Abigail is an English author, based in Northern France, just across the water from us here in Jersey. Six months ago, she published her first novel.
The seemingly endless 1967 Summer of Love and the beautiful people around her were the inspiration for Abigail’s debut novel, Colette: You Don’t Have to Say You Love Me.
I was delighted when Abigail agreed to be interviewed about Colette: You Don’t Have to Say You Love Me and to discuss the very personal emotional journey that led her to write it. I really enjoyed getting to know one of the most openly honest people I have ever had the good fortune to meet.
I write my characters as real people. They love, laugh, fight, and swear (yes, they even use the F word sometimes.)
TESSA: Abigail, welcome to Lost Blogs. It’s an absolute pleasure to have you here. Have you always wanted to be a writer?
ABIGAIL: Yes and no. As a teenager living and working in Guernsey, I wrote poetry for my own enjoyment and composed songs for a band I was involved with. Writing a novel never entered my head until many years later.
TESSA: As a teenager, I was obsessed with Margaret Mitchell’s Gone With The Wind and I saw the film 3 times… in the same week! What book most influenced your life?
ABIGAIL: I was privileged to be nineteen in 1967, the Summer of Love. I’ve never read the book, but I went to see To Sir with Love several times, it’s still one of my favorite films. I was probably the only boy who ever fell in love with both Sidney Poitier and Lulu at the same time, (yes, I was a boy then) and I desperately wanted to be like Judy Geeson.
TESSA: When did you first decide that you wanted to write a book?
ABIGAIL: While in hospital in the late nineties, I spent many pleasant hours reminiscing with a lovely woman of around my age. At that time, I was a very private person, but I found myself opening up to her in a way that I’d not done with anyone for years. As I was about to leave the ward, she suggested that one day I should write my life story.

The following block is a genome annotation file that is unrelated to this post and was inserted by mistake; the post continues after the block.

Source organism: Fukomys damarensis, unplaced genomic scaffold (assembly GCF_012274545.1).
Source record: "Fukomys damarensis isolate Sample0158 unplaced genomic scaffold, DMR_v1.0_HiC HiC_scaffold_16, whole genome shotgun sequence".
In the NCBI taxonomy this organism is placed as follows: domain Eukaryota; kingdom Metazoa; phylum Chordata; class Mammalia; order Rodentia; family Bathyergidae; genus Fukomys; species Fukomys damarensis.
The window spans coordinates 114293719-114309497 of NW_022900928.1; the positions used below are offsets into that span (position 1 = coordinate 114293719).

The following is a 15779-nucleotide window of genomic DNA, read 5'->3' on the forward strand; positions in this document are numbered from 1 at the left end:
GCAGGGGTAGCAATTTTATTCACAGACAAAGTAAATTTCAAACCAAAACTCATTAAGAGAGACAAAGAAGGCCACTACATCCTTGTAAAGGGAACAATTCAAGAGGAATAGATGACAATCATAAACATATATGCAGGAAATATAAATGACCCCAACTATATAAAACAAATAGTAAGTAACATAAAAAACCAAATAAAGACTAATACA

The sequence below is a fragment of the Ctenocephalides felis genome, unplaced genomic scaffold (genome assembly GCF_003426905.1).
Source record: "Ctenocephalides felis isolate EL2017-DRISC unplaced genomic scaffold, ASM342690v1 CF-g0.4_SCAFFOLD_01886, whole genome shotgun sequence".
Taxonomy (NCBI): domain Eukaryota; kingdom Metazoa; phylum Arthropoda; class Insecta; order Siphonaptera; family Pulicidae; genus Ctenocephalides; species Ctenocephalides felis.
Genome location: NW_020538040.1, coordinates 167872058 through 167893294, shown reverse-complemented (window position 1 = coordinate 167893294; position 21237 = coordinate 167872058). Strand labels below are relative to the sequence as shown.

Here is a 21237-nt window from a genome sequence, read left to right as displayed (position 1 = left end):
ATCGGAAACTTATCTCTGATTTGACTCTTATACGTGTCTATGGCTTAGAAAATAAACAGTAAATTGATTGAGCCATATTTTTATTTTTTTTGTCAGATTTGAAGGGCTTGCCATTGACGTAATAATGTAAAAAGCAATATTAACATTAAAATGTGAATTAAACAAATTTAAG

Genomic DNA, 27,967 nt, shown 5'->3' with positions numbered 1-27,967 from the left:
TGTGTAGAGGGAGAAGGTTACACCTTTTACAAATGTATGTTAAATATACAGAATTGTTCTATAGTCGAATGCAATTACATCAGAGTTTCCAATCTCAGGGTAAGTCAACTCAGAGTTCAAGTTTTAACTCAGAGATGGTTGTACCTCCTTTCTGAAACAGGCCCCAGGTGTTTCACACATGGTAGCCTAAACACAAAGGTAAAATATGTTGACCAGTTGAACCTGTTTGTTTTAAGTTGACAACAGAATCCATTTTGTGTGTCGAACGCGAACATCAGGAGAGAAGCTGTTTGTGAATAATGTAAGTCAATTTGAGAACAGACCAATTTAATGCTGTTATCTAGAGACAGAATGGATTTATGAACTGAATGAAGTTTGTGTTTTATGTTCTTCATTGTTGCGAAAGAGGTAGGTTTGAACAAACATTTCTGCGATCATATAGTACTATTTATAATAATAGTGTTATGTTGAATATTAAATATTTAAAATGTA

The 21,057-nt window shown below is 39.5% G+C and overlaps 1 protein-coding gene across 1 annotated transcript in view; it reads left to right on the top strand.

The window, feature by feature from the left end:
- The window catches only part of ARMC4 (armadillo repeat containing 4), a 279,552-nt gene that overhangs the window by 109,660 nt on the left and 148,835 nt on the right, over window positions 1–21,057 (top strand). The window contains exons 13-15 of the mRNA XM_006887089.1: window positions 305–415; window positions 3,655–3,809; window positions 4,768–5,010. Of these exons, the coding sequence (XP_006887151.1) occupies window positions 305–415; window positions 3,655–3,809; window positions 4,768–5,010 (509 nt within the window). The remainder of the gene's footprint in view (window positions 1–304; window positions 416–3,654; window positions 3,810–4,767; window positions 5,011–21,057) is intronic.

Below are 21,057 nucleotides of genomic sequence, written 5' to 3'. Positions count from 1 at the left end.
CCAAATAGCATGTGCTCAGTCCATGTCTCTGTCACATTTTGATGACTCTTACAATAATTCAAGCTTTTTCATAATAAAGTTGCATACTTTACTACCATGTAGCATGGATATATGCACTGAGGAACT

During the next three years, I mulled it over and jotted down some of my teenage memories. I decided that I could not write my own story, but gradually an idea for a book took shape. In 2002 I drafted the first six chapters, then life got in the way and I didn’t revisit my manuscript until sixteen years later. There’s a lot of me in Colette, but I leave it to the reader to figure out what.
TESSA: During my first attempt at writing a novel, I just let rip, letting the story unfold as I wrote it, and my characters developed as I went along. I have been more organized with my current project, having got to know my characters before I started, with a clear idea about where I’m taking them. How do you develop your plots and characters?
ABIGAIL: When my husband and I took early retirement in 2004 and moved to France, we developed a network of English and French friends. During one of our get-togethers, someone suggested putting on a pantomime. (a comedy stage show based on a children’s fairy tale) With help from our newly formed drama group, we converted one of our barns into a Little Theatre. I was ‘volunteered’ to write and direct Cinderella, the first of many shows over the years. I quickly learned how to develop characters and plot, and write compelling dialogue.
I always write what I call a ‘roadmap’ with points along the way that I must reach in a story. My characters are mostly based on people I have known. As the saying goes; their names are changed to protect the guilty! While writing the first draft, my plot thickens and my characters often head off in a direction different to that which I’d intended. But that’s OK, life is like that too.
TESSA: Tell us about your latest book, Colette: You Don’t Have to Say You Love Me.
ABIGAIL: Colin is a shy, introverted nineteen-year-old boatbuilder and musician with a secret. When he starts a new job in Guernsey, his employer’s wife, Leanne, detects the female inside him and supports his transition into Colette.
While encouraging Colette to explore her sexuality, Leanne questions her own physical needs. Together the pair embark on a rollercoaster journey of sex, love, and rock ‘n’ roll.